Many, many S&W K-frames were chambered for the .38/200 (or .38 S&W), especially Victory models that were lend-leased to the UK during WWII, and there were commercially marketed ones to boot. Colt used to chamber guns for it as well. You can still find .38 S&W rounds around. In fact, the swap meet I wandered through last weekend had a guy selling all kinds of vintage rounds, including about 10 boxes of .38 S&W. (If I actually owned something chambered for it, I'd have been happy as a pig in mud. :D ) .38/200 is still in service in some of the UK's former colonies as a police and military round, and used to be just as dominant in many of those colonies as .38 Special always has been here and many other places, especially South America.

.38 S&W Special is higher pressure, slightly smaller diameter, and longer OAL than the .38 S&W. They are not compatible cartridges. The .38 S&W is not a .38 short that can be fired in the .38 Special chamber, as .32 Longs can be from .32 H&R Magnums, or even .38 Specials from .357 Magnums.

The .38 S&W Special (commonly shortened to .38 Special, especially on Colt's revolvers and boxes of ammunition, but always marked ".38 S&W Special" on S&W revolvers) has its true roots in the cap'n ball era. The .36 Navy Colt, a cap'n ball revolver, was actually .36 caliber or thereabouts. When companies started to do cartridge conversions of those guns, various cartridge designs were attempted. Some were heeled bullets, some inside lubricated, but they all kept on with the nominal .36 caliber.

When the Army decided in the late 1800's to switch to a lighter-kicking revolver than the .45 Colt SAA, Colt submitted a double-action, swing-out cylinder revolver very similar to what we use today. It was chambered for what they called the .38 Long Colt, which had its roots in the old conversion guns Colt made before S&W's patents on modern cylinders expired. The chambers were not stepped, but were through bored. I have never seen any ammunition for these old guns, so I cannot say whether they were heeled or inside lubricated. I recall reading a warning in a very old American Rifleman not to attempt to fire .38 Specials or .357 Magnums in those old guns, even though it is entirely possible to put the cartridges in them due to the through-bored chambers. I can only imagine that a .357 would be like an overpressured proof load. Hand-grenade time, I think.

Regardless, after the Phillipine insurrection, the Army was entirely dissatisfied with the combat effect of the light-kicking revolver's cartridge, and several avenues were tried to step things up a bit. One became the 1911 pistol in .45 ACP, though the design was originally for a .38 auto cartridge that was quite a bit hotter than the .38 Army. Another was from S&W, who added weight to the slug, increased the powder charge, lengthened the case, stepped the chambers, and dubbed it the .38 S&W Special. That load was a .357 caliber, 158 grain, inside lubricated RNL bullet at over 900 FPS from a full-sized revolver, which was quite a jump up in power from the 150 grain/700 fps Army load.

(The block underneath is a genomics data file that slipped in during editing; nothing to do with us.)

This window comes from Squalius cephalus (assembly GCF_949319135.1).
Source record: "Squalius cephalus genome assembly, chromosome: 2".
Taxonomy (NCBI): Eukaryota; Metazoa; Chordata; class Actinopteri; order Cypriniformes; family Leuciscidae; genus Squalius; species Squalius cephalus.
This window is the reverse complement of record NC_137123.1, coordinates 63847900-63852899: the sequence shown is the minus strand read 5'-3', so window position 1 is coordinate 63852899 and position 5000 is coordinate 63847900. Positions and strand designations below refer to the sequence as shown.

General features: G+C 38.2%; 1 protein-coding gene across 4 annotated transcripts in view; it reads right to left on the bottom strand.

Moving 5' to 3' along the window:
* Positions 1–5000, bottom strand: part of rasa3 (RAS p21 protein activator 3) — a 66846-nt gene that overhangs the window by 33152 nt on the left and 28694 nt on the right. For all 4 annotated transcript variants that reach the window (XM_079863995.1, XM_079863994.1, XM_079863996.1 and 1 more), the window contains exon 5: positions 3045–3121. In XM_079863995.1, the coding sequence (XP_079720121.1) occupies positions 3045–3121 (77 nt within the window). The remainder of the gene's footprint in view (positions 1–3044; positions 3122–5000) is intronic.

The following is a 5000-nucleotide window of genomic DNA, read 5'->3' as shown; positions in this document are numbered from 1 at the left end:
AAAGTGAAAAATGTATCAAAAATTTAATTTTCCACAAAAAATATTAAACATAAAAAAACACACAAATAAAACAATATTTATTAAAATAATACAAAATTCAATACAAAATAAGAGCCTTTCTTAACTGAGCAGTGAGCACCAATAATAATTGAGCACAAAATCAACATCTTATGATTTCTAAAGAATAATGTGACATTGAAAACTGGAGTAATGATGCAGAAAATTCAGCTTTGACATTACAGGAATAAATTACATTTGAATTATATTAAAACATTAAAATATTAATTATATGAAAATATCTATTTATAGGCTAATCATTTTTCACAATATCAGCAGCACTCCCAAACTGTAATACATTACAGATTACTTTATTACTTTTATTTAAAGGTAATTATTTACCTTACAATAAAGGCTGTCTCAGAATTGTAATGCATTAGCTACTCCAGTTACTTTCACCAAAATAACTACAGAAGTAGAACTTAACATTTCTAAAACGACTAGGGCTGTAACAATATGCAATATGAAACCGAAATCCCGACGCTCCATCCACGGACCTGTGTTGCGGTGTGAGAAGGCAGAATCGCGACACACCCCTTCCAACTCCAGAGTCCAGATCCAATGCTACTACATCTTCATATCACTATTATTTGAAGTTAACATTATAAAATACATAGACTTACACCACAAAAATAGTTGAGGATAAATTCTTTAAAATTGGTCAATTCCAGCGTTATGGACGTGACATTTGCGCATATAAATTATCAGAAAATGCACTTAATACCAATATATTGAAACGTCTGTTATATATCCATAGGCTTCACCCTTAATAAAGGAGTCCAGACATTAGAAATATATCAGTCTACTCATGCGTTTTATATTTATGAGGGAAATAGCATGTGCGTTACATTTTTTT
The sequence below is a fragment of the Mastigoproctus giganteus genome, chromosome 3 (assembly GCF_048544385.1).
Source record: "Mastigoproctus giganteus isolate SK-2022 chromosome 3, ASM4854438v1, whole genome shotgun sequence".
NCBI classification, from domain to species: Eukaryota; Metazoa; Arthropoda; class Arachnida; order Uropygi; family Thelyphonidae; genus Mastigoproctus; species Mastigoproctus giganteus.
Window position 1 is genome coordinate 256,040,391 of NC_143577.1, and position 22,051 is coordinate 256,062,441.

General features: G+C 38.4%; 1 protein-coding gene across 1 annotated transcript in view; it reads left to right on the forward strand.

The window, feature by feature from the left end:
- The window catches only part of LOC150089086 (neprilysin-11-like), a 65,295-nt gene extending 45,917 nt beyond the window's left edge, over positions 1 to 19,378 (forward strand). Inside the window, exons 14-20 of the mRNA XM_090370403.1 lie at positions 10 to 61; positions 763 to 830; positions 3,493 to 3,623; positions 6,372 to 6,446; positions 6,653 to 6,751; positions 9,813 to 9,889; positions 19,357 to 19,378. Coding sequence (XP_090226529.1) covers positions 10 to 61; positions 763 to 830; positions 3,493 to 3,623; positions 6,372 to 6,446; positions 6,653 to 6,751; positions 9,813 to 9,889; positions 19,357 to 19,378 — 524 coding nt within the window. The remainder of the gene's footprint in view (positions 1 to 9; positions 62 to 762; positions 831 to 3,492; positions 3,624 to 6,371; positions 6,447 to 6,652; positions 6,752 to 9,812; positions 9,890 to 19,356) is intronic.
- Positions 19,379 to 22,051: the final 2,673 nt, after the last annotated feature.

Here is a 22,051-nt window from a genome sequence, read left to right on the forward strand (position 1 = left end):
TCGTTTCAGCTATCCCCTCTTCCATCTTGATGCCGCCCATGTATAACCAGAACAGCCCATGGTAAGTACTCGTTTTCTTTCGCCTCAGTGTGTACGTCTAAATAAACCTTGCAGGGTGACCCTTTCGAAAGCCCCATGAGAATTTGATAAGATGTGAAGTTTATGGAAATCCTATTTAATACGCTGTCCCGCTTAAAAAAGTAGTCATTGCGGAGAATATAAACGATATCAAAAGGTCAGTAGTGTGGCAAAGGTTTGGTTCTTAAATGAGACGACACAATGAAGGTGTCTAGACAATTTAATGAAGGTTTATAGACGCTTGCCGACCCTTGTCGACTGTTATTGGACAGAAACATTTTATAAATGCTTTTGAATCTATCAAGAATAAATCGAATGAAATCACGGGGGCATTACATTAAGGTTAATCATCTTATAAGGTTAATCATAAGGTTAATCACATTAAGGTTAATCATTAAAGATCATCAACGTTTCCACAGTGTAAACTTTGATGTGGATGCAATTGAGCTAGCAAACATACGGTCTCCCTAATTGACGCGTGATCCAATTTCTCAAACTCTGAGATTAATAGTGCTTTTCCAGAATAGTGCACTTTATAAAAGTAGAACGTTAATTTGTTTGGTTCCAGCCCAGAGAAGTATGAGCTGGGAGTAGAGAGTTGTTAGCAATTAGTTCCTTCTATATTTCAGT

Though the official military loading for the .38 Special was eventually a very anemic 130 grain FMJ, and S&W's "Military and Police" revolver (the original K-frame) was never adopted as the standard issue for any of the major services, it was taken as substitute standard and served in every branch of service, all over the world, through Desert Storm. It was not completely removed from military service until well into the 1990's. Additionally, it was, by far, the dominant police pistol cartridge of the 20th century, and has been used in police pistol marksmanship competitions and bullseye competitions ever since it was introduced.

So, there's some history. The bullets for the .38 Special are .357". They aren't .38" because the Navy Colt was .36". "And that's the troof." (channelling funny-looking clown from 70's children's show).

MCgunner
February 19, 2011, 04:03 PM
Thats just it, there are so many unknowns.
We had a fellow working for us that flew to coop and shot his GF. In defence she put her hands up and the bullet went threw her hand and up her arm exiting and hitting her in the neck. Killing her. He then put the gun in his mouth and managed 3 shots before unconsciousness. Afterwards, on the news he looked like he had 2 black eyes, but all in all not to bad.. Go figure. It was a .25 ACP. There are always extremes and this case happened to have them both!

Note to self.....if you ever commit suicide, use something other than a .25. The .25 might actually be painful, but success is iffy. At least, keeps some Tylonol around in case you get a headache afterwards. :uhoh: